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Old September 7, 2012, 10:15 PM   #1
David_S
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Steiner Nighthunter Xtreme 8x30 Binos - Anyone tried these?

Reluctantly I am considering replacing my trusty old Asahi Pentax 7x35 binoculars. They have stood up to a lot of abuse over the last 40 years being humped around the mountains of NZ in all weather and taken on numerous desert trips in the heat and dust of the Arabian Peninsular. Not surprisingly they are looking a bit tired so it is time to think about an upgrade.

My requirements are for light weight (not more than my Pentax's 580g/20oz as I have to hump them up hills along with the rest of my camping gear and they spend a lot of time round my neck) robust construction, preferably waterproof, good optics, reasonable poor-light gathering as I hunt a lot early morning and late evening and realistic price, say less than $US1,000.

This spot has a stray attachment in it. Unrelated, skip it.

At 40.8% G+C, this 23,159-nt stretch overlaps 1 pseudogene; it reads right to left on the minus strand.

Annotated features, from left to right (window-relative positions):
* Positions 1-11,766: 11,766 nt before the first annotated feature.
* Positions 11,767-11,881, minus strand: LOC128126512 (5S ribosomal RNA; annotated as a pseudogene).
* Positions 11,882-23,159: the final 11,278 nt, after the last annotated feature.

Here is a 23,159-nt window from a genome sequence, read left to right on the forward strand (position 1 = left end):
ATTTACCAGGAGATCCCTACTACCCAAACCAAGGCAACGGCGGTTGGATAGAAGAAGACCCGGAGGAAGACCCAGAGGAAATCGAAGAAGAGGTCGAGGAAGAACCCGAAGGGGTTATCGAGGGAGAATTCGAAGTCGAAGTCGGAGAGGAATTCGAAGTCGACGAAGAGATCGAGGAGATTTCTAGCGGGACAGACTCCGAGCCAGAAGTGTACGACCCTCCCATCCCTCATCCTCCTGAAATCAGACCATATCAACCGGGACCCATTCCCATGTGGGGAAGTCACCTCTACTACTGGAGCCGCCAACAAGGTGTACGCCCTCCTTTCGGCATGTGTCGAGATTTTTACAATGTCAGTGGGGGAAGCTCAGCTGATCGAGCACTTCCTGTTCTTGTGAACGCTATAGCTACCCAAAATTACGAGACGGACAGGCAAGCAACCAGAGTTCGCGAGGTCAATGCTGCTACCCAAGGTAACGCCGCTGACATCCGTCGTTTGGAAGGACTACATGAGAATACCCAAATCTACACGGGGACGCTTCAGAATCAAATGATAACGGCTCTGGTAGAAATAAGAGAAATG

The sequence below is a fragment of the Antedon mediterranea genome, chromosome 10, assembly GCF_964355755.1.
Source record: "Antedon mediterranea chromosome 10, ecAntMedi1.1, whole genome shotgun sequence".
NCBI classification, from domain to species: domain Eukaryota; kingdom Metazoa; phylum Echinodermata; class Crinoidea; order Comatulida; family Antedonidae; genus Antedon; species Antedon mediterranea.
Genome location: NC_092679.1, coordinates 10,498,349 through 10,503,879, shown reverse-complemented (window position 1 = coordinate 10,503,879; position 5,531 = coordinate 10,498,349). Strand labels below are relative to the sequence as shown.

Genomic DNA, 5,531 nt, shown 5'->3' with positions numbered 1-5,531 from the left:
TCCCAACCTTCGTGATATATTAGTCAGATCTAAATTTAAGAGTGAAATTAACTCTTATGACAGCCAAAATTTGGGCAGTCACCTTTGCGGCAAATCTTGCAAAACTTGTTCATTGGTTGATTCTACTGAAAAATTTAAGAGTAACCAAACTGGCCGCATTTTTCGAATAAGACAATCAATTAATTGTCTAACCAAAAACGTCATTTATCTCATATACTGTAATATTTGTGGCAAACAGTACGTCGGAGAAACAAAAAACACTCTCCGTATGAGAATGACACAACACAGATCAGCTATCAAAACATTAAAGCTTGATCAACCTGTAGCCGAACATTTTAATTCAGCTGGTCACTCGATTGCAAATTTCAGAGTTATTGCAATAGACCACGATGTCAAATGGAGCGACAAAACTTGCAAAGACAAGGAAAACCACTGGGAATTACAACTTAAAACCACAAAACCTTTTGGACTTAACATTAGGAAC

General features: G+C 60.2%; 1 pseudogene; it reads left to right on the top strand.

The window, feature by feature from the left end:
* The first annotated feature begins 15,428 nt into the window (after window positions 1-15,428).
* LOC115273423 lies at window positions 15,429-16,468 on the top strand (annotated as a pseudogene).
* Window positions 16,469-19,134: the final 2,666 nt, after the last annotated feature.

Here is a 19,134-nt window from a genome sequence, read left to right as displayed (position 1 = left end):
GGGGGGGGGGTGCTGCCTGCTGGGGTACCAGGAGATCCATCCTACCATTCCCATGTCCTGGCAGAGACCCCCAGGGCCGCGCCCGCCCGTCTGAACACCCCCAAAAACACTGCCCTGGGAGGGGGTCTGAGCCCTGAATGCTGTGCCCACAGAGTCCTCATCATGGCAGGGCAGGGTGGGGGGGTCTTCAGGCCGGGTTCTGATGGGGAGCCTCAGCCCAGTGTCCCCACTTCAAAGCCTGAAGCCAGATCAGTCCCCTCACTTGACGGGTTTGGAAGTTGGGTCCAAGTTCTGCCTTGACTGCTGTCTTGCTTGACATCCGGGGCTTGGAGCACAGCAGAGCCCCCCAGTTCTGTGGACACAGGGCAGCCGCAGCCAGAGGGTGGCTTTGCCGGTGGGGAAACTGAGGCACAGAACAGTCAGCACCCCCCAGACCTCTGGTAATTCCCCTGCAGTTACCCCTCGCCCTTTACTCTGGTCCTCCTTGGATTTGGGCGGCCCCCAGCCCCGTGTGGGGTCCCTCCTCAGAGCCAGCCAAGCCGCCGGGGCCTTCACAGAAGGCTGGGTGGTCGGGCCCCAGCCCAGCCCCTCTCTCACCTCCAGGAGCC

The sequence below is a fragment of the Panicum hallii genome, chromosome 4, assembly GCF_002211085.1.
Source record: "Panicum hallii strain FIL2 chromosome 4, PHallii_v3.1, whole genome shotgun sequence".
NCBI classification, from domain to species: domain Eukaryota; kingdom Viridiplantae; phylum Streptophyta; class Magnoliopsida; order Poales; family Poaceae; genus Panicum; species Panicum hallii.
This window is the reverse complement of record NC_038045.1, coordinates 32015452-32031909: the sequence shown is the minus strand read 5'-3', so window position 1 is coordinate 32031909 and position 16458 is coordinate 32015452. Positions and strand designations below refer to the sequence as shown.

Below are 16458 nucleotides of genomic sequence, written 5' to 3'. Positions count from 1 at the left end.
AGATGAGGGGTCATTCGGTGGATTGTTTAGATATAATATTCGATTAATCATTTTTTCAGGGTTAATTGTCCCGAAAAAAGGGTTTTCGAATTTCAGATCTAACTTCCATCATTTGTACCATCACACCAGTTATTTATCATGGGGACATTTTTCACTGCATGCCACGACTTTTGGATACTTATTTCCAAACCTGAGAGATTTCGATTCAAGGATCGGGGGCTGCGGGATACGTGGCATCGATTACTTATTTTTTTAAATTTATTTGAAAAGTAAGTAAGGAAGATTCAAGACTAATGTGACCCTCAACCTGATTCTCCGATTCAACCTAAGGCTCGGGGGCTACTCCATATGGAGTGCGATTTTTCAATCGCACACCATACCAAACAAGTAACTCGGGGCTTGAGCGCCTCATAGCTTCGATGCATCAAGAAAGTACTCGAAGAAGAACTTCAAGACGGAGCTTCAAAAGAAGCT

The Steiner Nighthunter Xtreme 8x30 Binos seem to fit most of my requirements except perhaps low light conditions with theiir small objective and and small exit pupil diameter.

Anyone have any first hand experience of the Steiner? Any other suggestions?

David
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Old September 9, 2012, 05:33 PM   #2
David_S
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OK - Rephrase the question. Anyone use Steiner optics?

Ummm! Obviously nobody uses these Nighthunter Xtreme 8x30 Binos.

But someone must use Steiner scopes or binos. So how do you find them? Optical quality, robustness, reliability in the field ....

And any suggestions for other binos which might suit my requirements.

David
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Old September 10, 2012, 03:44 AM   #3
moose fat